Growing Sweet Corn Tips
Corn that’s had to travel miles to get to your plate will be past its peak, but cobs that have been picked in your own garden just minutes before cooking deliver a real punch of super sweet taste. FInd out how to grow super sweet corn, from sowing and planting to knowing exactly when it’s time to harvest for the sweetest, tastiest cobs.
Corn needs plenty of sunshine and rich soil with plenty of added organic matter such as compost.
If you live in a cooler climate, opt for hybrid varieties, which are usually more reliable in these conditions.
Sowing Corn Indoors
If you’re going to start seeds early, sow the seeds in pots under the protection of a greenhouse, hoop house, or cold frame. This means you can begin sowing three to four weeks before your last frost date, giving you a head start on corn sown outdoors—a huge advantage for areas with shorter growing seasons.
Sow eight to ten seeds half an inch deep into four inch-wide pots, or sow two seeds per module in a plug tray and remove the weakest of the two seedlings when they emerge. Keep the potting soil moist as they grow on.
Harden off the plants as your recommended planting time approaches by placing them outside for increasingly longer spells over the course of about a week. Plants should be at least six inches tall by the time they’re transplanted outdoors.
Planting Corn Outside
Plant corn directly outdoors once the soil temperature is about 60 degrees F. Never plant when there is still a risk of frost.
Corn requires a good deal of nitrogen for optimum growth, so work plenty of aged manure into the soil, ideally the previous fall.
Corn is wind-pollinated, so plant in blocks (not rows) for the best chance of success. If corn is not well pollinated, it will still grow but many kernels will be missing from the cob. Ideally, plant in blocks of at least four rows with 2 to 4 feet between rows.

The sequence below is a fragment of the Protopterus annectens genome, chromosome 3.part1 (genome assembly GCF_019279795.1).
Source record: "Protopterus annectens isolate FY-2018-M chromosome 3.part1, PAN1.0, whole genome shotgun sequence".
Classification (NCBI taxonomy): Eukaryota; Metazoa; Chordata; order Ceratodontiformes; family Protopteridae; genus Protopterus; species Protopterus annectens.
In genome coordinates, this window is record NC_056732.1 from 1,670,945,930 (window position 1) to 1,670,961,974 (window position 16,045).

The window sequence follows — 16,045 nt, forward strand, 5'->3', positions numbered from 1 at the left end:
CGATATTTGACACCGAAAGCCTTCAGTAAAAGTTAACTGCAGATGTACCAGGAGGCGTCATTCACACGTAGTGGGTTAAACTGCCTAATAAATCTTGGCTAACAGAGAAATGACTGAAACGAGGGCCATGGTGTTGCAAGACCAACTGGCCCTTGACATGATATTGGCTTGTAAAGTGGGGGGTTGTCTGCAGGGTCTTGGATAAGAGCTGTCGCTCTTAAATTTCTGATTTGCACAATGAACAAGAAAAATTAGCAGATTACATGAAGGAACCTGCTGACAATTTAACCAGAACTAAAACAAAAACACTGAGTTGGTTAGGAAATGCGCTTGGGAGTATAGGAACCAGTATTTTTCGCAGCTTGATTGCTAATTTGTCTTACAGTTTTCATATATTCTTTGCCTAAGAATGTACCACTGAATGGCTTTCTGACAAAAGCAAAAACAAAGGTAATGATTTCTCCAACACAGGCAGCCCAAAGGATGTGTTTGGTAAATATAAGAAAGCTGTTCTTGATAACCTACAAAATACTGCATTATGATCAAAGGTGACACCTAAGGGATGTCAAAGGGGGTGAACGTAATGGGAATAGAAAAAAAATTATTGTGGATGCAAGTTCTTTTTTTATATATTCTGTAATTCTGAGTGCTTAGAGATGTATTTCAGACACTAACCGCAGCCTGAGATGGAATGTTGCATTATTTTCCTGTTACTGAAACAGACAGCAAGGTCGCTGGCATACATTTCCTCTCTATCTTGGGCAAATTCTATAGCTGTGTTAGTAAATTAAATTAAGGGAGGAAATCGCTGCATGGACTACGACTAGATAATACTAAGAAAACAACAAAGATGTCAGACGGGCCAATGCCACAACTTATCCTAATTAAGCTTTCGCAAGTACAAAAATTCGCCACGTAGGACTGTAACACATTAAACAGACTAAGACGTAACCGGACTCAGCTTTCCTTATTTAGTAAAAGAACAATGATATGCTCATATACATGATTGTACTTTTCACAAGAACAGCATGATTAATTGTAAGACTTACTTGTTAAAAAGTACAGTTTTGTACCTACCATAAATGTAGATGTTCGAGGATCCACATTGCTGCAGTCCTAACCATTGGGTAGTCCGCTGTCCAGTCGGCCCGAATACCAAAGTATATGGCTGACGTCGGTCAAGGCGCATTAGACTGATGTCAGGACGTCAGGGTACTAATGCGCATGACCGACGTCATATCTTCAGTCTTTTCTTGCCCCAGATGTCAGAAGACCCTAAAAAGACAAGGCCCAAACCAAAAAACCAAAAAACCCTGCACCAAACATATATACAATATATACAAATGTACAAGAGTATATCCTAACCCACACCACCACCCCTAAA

If you seeded indoors, remove the young plants from their pot and carefully tease the roots apart, retaining as much of the soil around the roots as you can.
Or, seed directly into the ground 2 inches deep and 6 to 8 inches apart. Ensure the corn is in a place protected from strong winds.
Thin the corn to stand 12 to 16 inches apart when the plants are 4 to 5 inches tall.
Corn’s roots are shallow and can easily be damaged by hoeing. Instead, weed your corn by hand for as long as you’re still able to get between the plants without damaging them. Then, apply several inches of mulch.
Planting squash alongside corn works well, as the squash will sprawl among the corn stalks and help to suppress weeds.
Watch for signs of nitrogen deficiency (yellowing leaves) and respond with quick side-dressings of a nitrogen-rich fertilizer such as fish emulsion.
Provide at least 1 inch of water a week. Corn should not need supports, but it will need watering in very dry weather, especially once the tassels appear and the cobs begin to form in late summer.
Corn is usually ready to harvest about six weeks after the tassels at the end of the ears first appear, once they have turned dark brown.
Carry out the fingernail test to make sure your corn is perfectly ripe. Peel back the top of the protective sheath and press a fingernail into a kernel. It should produce a creamy liquid. If the liquid is watery, it’s not ready yet, and if there’s no liquid it’s past its best.
To harvest, twist the ear of corn and pull it away.
Sweet corn varieties (except for supersweet varieties) lose their sweetness soon after harvest. Immediately after picking prepare the ears for eating or preserving.
So, enjoy your harvested corncobs as soon as you can. The quicker they’re cooked, the sweeter they will be!
Read more gardening tips on the Almanac’s Corn Growing Guide.
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When I was young; worked on farm apickin...corn, berries, etc...got paid by the basket...corn off the stalk is a taste i will never forget! As I grew my own i ran into a catch...one year..looked like bolwevils! inside..scared to try anymore cause don't know what caused it.